Kant and the Morality of Anger
This essay does not comprise a defence of retributive punishment, neither does it imply a rejection of deterrent punishment. The writer suggests that one possible reason for the tendency to advocate punishment of offenders with ever increasing severity can be discovered in the concept of the 'morality of anger'. It is this explanation of the phenomenon that forms the principal burden of the arguments used in this essay.
The salient characteristics of the two theories of punishment, which find expression in English law, will be found below . In the absence of any definitive public policy an unresolved tension exists, which derives from attempts made to reconcile the two theories, with some degree of balance, in sentencing practice. Actual sentences in the English courts are often a compromise between the demands of retribution and deterrence. Any uncertainty that may exist about which theory is being used, in particular circumstances, leads to actions which cannot be completely justified by either theory .
Crime and Punishment in Kant's Civil Society
According to Kant's moral theory an exacting principle of respect for humanity, in the form of the person, can be reconciled with the absolute necessity of punishment, because punishment, within a properly constituted civil society, is a legitimate and necessary response to crime — punishment must comply with the moral law as a 'categorical imperative . Kant's theory of retributive punishment is of particular importance, because it is one of the most coherent and consistent of the retributive theories, and has not lost its relevance in contemporary discussions .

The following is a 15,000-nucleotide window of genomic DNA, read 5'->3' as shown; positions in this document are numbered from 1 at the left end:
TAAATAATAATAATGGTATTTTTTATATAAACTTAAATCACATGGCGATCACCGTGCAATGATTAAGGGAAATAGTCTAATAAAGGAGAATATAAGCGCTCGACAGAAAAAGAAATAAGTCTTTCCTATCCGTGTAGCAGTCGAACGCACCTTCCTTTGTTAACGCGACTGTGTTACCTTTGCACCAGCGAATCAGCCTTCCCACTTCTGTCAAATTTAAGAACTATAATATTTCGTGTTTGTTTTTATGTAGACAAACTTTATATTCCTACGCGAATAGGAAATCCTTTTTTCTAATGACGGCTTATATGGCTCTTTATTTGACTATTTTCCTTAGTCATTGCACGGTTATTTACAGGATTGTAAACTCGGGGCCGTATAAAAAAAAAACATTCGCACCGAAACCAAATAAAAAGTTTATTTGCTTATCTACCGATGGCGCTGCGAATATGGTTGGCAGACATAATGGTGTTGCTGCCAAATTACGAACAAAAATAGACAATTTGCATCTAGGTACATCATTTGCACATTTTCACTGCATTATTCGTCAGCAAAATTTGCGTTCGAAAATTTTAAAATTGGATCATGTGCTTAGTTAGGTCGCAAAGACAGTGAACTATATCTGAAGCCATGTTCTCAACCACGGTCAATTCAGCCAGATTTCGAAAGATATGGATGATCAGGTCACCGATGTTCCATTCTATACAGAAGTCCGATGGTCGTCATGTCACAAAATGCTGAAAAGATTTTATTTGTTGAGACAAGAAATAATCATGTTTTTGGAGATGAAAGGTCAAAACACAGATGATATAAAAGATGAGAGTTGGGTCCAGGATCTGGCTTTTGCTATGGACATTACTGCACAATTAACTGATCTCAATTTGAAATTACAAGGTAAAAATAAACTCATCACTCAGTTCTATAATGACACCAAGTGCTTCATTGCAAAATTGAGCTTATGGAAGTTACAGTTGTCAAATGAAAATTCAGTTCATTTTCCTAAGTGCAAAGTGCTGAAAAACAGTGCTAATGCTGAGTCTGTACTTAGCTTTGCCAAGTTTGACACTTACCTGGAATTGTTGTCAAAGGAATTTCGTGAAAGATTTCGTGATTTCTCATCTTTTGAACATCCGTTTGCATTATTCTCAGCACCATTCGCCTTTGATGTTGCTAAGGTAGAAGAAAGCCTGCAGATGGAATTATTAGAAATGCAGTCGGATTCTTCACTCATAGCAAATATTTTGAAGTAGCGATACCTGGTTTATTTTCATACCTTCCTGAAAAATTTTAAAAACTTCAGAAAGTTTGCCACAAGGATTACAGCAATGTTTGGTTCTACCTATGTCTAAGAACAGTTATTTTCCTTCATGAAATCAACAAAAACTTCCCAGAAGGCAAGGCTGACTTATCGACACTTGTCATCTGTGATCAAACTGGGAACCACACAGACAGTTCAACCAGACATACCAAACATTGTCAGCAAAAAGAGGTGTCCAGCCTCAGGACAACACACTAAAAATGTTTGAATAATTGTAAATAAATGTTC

Kant's civil society rest securely on three principles. First, the freedom of the individual as a human being. Second, the equality of each subject in an open, civil society. Third, the independence of each member of that society as a citizen. The basic public or positive law 'defines for everyone that which is permitted and prohibited by right' — the original contract' by which people, as citizens, can be deemed to have consented to the rule of law. Justice is grounded in the unanimous consent of the people .
Kant's concept of the law of retribution' emphasises that ,like is to be exchanged for like in matters of offence and penalty' and, it is important to note, that the actual punishment is not determined by the victim . A legally authorised court, with an elected jury of citizens, justly imposes a penalty only if the reason for that penalty is the crime alone; extraneous considerations are not permitted to influence the court's decision either in matters of guilt or punishment — 'neither the victim of crime, nor any angry neighbour, nor any diffuse 'society, has the authority to punish .
The court does not have carte blanche to do as it pleases, because the offender's inherent personality forbids any infamous forms of treatment.' Punitive...